OER1120 Oral Presentation ppt

Friday 13 May 09.30 Cockcroft Theatre

Learning by numbers: trends in collective and collaborative activity on OpenLearn

Andy Lane, The Open University

Conference Theme: Collaboration and communities

Abstract: OpenLearn’s LearningSpace (http://openlearn.open.ac.uk) was originally set up to not only be a repository of OER from The Open University but also to have those OER set within an open learning environment to facilitate communication and collaboration between learner users (Gourley and Lane, 2009). Similarly, OpenLearn’s LabSpace (http://labspace.open.ac.uk) was designed to enable educators to create and repurpose OER from any source, not just The Open University, either individually or in collaboration with others. The open learning environment for both LearningSpace and LabSpace has been based on Moodle and has used both core and added functionality to enable registered users to undertake asynchronous and synchronous communication and to support collective or collaborative open content development. In general use of both LearningSpace and LabSpace is on a self-service basis as there is no proactive Open University moderation or facilitation of communications and collaborations and so it provides a test bed for why and how well communities of interest or practice can develop around OER. The OpenLearn Research Report (McAndrew et al, 2009) did examine some aspects of communication and collaboration over the first two years of the existence of OpenLearn (2006-08). With a further two years of operation this paper revisits and updates some of that data and also details trends in purposeful activities on the two sites.
The investigation of activity on a website is not always straightforward and much of the interpretation of analytics data or empirical observations has to be done with caution (Godwin et al, 2008). It is also not always straightforward to chart trends in activity over time when the site is also subject to many functional and content changes in response to internal and external feedback. Nevertheless this paper examines a number of activities that can be viewed as evidence of collective or collaborative behaviour which have been sustained and grown over time. It also examines activities that have not developed in any way. From this data some tentative conclusions are drawn as to the major factors that drive or inhibit such collective and/or collaborative behaviour and whether this truly represents communities of interest or practice.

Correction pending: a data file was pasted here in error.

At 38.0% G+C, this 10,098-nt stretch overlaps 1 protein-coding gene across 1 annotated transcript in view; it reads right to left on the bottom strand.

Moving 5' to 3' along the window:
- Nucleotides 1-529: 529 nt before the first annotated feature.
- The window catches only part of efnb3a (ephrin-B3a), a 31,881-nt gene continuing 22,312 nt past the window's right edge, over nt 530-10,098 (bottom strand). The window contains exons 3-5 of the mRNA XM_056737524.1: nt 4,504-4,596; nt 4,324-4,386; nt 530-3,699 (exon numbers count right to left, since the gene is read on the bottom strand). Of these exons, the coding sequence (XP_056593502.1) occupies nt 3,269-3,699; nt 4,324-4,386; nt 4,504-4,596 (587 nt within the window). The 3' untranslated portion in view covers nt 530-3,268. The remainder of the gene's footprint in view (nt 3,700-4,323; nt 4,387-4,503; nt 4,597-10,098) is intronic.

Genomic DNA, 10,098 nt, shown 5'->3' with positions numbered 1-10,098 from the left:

Keywords: oer; communities; collective behaviour; collaborative behaviour


Godwin, S. McAndrew, P. and Santos, A. (2008) Behind the Scenes with OpenLearn: the Challenges of Researching the Provision of Open Educational Resources. Electronic Journal of E-Learning, 6(2), pp 139–148. Available at: http://oro.open.ac.uk/12121/

Gourley, B. and Lane, A. (2009) Re-invigorating openness at The Open University: the role of Open Educational Resources. Open Learning: The Journal of Open and Distance Learning, 24:1, 57-65

McAndrew, P., Santos, A, . Lane, A., Godwin. P., Okada, A., Wilson, T., Connolly, T., Ferreira, G., Buckingham-Shum, S., Bretts, J., and Webb, R. OpenLearn Research Report (2006-2008). 72 pp. 2009. The Open University, ISBN 0780749229252 (20%) Available at http://oro.open.ac.uk/17513/